Hooray for Wal-Mart for taking a big first step to reduce what people are now having to pay for the ridiculous costs the medical drug makers require. Pfizer, Inc., with a revenue of more than $51 billion last year, and several other companies in the United States and abroad are making and selling medicine that too many human beings do not have the money to buy.
So Wal-Mart announced last week that it would start selling some generic medicine for $4 for a month’s supply.
Wal-Mart wanted to test it first in Florida because it has 232 pharmacies in the state and there are so many elderly persons who live there and use these medicines. Next year, Wal-Mart will be offering the $4 drugs in its 3,900 Wal-Marts, Sam’s Clubs and Neighborhood Markets throughout the country.
One good sign was that immediately after Wal-Mart made its announcement, Target Corp., which also has hundreds of pharmacies, said it would meet Wal-Mart’s lower prices immediately in Florida.
As you might expect, Scott Pace, the associate vice president of the Arkansas Pharmacists Association, didn’t like the Wal-Mart news. In sort of an acidulous way, he told an Arkansas Democrat-Gazette reporter: “The association thinks this does a disservice to the profession of pharmacy, regardless of what they had set that flat pricing at, by commoditizing prescription medications as a whole. By doing so, it just doesn’t put a value on the knowledge and expertise that the pharmacist brings to the dispensing equation.” He also said he was bothered that this sort of thing would cause patients “to hop from pharmacy to pharmacy to get what the patient perceives as the best price on medications.”
On the other hand, Dr. Joe Thompson, Arkansas’s chief health officer, told the newspaper, “I think that’s a warranted credit to Wal-Mart.”
Most of us who watch TV now know about today’s profession of pharmacy just by watching the Lunesta butterfly on all the networks that goes through your window at night, helping you go to sleep if you rush to the nearest drug store to buy Lunesta.
It used to be that such TV advertising was not allowed, but in 1997 the rules were eased to allow pharmaceutical ads and also doctors were allowed to advertise. U.S. Sen. Bill Frist, a physician, tried to get it stopped, but he was unsuccessful. Frist said, “Drug advertisements are fuel to America’s sky-rocketing prescription drug costs.” How right he was, but he got nowhere. Last year the companies were spending nearly $5 billion for advertising, according to Nielsen Monitor-Plus.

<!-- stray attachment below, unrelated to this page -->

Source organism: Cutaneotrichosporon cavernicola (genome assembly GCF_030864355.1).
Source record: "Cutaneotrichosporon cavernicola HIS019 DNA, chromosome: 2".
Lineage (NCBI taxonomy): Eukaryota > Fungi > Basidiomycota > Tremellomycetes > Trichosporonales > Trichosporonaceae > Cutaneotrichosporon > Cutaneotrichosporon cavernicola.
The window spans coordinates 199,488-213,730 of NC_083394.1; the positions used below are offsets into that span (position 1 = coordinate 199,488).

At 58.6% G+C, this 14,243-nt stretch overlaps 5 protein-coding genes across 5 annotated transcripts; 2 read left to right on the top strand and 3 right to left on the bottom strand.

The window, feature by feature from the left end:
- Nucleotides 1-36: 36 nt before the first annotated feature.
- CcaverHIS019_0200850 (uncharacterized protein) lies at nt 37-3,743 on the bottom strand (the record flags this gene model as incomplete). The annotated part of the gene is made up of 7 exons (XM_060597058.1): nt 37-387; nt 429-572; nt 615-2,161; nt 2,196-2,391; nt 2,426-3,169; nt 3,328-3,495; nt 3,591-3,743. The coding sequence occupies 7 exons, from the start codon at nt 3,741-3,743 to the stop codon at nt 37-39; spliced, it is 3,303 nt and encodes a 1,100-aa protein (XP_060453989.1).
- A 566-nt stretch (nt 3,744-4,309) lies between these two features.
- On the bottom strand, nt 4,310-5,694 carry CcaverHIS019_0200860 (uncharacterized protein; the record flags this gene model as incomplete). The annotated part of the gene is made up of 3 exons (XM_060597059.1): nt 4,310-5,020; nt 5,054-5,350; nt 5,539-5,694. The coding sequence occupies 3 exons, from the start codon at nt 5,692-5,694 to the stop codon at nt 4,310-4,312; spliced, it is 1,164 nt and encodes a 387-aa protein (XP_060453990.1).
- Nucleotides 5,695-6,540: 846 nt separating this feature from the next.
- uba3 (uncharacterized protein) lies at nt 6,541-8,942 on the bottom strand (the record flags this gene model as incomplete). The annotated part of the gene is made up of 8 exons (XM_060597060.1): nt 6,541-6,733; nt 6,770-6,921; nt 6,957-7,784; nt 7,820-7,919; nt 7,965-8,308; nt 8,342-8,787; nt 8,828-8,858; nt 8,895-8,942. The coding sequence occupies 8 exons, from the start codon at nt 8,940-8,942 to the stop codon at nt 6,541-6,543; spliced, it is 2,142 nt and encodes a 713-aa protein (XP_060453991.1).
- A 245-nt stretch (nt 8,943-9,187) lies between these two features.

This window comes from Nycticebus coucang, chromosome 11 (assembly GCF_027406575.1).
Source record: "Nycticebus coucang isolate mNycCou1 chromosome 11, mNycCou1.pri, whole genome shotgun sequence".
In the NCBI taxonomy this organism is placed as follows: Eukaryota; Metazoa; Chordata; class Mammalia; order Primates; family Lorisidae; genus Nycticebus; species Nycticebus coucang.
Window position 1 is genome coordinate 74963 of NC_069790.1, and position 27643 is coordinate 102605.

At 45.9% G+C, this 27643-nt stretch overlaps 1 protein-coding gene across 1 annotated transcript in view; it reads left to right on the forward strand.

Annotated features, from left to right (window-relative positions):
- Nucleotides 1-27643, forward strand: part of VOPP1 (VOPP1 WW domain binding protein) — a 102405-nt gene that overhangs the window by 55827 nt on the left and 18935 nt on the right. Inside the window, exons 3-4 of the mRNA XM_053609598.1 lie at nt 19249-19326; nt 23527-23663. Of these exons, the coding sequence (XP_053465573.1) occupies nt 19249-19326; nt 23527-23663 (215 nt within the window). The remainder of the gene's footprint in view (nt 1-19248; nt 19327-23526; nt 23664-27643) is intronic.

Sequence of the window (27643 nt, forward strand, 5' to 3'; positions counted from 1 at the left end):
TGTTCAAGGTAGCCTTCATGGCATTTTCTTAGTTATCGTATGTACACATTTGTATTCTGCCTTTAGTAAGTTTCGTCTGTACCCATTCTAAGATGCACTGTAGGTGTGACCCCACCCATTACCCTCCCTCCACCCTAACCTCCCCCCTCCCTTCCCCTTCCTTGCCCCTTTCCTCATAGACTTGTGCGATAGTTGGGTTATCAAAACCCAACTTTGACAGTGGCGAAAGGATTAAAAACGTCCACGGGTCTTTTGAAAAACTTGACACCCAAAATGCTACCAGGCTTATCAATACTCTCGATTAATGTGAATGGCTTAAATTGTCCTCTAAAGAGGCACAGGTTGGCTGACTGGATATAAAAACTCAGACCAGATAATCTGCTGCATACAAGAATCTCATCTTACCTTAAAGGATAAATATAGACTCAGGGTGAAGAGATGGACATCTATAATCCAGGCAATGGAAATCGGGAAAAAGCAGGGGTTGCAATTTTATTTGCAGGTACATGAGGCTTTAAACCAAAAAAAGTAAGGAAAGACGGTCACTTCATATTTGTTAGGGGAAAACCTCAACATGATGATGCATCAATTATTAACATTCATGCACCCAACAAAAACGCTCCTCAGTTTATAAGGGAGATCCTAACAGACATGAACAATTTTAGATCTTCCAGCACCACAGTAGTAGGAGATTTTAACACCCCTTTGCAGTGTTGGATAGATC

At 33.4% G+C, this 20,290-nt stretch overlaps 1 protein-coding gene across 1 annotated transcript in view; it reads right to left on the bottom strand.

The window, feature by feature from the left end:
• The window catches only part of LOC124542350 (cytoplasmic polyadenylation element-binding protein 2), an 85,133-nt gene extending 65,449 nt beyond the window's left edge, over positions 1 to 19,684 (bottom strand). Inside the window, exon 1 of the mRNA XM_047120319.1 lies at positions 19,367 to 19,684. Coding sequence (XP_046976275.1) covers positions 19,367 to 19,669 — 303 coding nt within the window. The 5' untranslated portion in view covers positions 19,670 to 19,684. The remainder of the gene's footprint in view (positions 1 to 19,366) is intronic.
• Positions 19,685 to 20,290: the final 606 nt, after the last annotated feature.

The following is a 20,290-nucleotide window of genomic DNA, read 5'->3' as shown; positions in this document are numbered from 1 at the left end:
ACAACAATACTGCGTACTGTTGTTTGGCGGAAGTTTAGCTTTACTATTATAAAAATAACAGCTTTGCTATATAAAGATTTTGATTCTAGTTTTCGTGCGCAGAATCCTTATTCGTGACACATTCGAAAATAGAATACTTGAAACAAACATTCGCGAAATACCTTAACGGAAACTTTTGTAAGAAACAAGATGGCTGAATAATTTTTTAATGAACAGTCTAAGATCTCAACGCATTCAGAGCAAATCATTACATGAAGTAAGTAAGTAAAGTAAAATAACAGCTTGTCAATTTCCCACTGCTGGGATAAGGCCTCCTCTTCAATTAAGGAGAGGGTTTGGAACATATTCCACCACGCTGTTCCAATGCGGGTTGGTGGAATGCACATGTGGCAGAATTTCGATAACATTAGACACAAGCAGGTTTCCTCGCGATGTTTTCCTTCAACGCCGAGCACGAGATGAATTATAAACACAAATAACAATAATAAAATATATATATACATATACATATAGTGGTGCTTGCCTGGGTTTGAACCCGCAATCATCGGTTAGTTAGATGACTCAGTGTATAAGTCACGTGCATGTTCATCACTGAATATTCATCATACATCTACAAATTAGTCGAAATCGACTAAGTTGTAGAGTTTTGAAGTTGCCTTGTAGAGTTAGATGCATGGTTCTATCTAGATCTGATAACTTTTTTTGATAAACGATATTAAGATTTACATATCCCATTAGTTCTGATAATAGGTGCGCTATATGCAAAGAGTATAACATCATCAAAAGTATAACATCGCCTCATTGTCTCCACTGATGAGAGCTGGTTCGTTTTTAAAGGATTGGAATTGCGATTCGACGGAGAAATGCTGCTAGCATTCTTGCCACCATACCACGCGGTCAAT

Gwen Ifill on PBS says, “When you visit your doctor’s office, the notepads, the ink pens, even the mirror on the wall in the exam room are likely to be imprinted with the name of a pharmaceutical manufacturer, all provided to your physician free of charge.” In 2004, pharmaceutical companies staged 237,000 meetings inviting people to hear physicians talk about their medicine, according to stories in the Wall Street Journal. The newspaper also said that doctors were paid $1,200 to $2,000 by the drug make Merck to talk to their meetings.
And probably like you, often while waiting to get in to see an Arkansas doctor, I see a young, good-looking male or female come in pulling a leather case filled with drug samples. And sometimes they get to see the doctor before I do.
Hooray for Wal-Mart.
It’s possible that the race for governor in November is going to be very close. So it’s annoying when people like Jim Lendall and Rod Bryan suddenly decided to run for the highest job in the state, knowing that they can’t possibly win it. What votes they get will be taken from the two serious and qualified persons most of the people want to be their governor.
Lendall, 59, is a respected hospital nurse who was elected a state legislator for as long as the law allows. Bryan, 36, is a lively fellow who has played college football and has been a dishwasher, musician, waiter and record store owner. But you waste your vote by voting for them.
We who really want either Democrat Mike Beebe or Republican Asa Hutchinson to be elected should be sure to vote and to persuade our sons and daughters who are at least 18 to do the same. Unfortunately, many young people have never bothered to vote in Arkansas. But the Census says that there are 373,938 more people in Arkansas who are at least 18 than the state had 15 years ago. If they go to vote, they can make a difference.